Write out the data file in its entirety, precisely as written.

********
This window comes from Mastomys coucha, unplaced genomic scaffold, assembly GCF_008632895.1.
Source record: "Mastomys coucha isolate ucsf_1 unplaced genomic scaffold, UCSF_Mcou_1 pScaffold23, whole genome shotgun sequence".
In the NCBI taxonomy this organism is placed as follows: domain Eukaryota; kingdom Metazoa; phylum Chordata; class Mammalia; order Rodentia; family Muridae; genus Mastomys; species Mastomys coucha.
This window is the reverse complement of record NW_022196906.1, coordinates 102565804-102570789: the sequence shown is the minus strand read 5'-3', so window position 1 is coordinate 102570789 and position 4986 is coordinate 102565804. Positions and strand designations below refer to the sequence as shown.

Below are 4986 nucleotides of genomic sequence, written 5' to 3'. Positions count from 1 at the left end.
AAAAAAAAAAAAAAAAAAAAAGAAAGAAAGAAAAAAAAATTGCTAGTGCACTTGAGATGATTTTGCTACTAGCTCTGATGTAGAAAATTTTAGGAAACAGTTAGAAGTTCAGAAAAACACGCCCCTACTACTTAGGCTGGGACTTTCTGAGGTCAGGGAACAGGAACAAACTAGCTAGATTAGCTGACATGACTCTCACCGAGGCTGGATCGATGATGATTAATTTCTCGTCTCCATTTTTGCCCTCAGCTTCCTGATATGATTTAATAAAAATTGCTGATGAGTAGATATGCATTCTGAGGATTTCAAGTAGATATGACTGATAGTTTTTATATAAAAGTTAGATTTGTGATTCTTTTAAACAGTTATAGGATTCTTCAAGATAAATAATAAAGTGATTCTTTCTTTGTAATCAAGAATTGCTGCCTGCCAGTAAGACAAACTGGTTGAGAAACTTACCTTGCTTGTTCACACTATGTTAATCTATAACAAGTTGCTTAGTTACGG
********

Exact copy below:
This window comes from Mastomys coucha, unplaced genomic scaffold, assembly GCF_008632895.1.
Source record: "Mastomys coucha isolate ucsf_1 unplaced genomic scaffold, UCSF_Mcou_1 pScaffold23, whole genome shotgun sequence".
In the NCBI taxonomy this organism is placed as follows: domain Eukaryota; kingdom Metazoa; phylum Chordata; class Mammalia; order Rodentia; family Muridae; genus Mastomys; species Mastomys coucha.
This window is the reverse complement of record NW_022196906.1, coordinates 102565804-102570789: the sequence shown is the minus strand read 5'-3', so window position 1 is coordinate 102570789 and position 4986 is coordinate 102565804. Positions and strand designations below refer to the sequence as shown.

Below are 4986 nucleotides of genomic sequence, written 5' to 3'. Positions count from 1 at the left end.
AAAAAAAAAAAAAAAAAAAAAGAAAGAAAGAAAAAAAAATTGCTAGTGCACTTGAGATGATTTTGCTACTAGCTCTGATGTAGAAAATTTTAGGAAACAGTTAGAAGTTCAGAAAAACACGCCCCTACTACTTAGGCTGGGACTTTCTGAGGTCAGGGAACAGGAACAAACTAGCTAGATTAGCTGACATGACTCTCACCGAGGCTGGATCGATGATGATTAATTTCTCGTCTCCATTTTTGCCCTCAGCTTCCTGATATGATTTAATAAAAATTGCTGATGAGTAGATATGCATTCTGAGGATTTCAAGTAGATATGACTGATAGTTTTTATATAAAAGTTAGATTTGTGATTCTTTTAAACAGTTATAGGATTCTTCAAGATAAATAATAAAGTGATTCTTTCTTTGTAATCAAGAATTGCTGCCTGCCAGTAAGACAAACTGGTTGAGAAACTTACCTTGCTTGTTCACACTATGTTAATCTATAACAAGTTGCTTAGTTACGG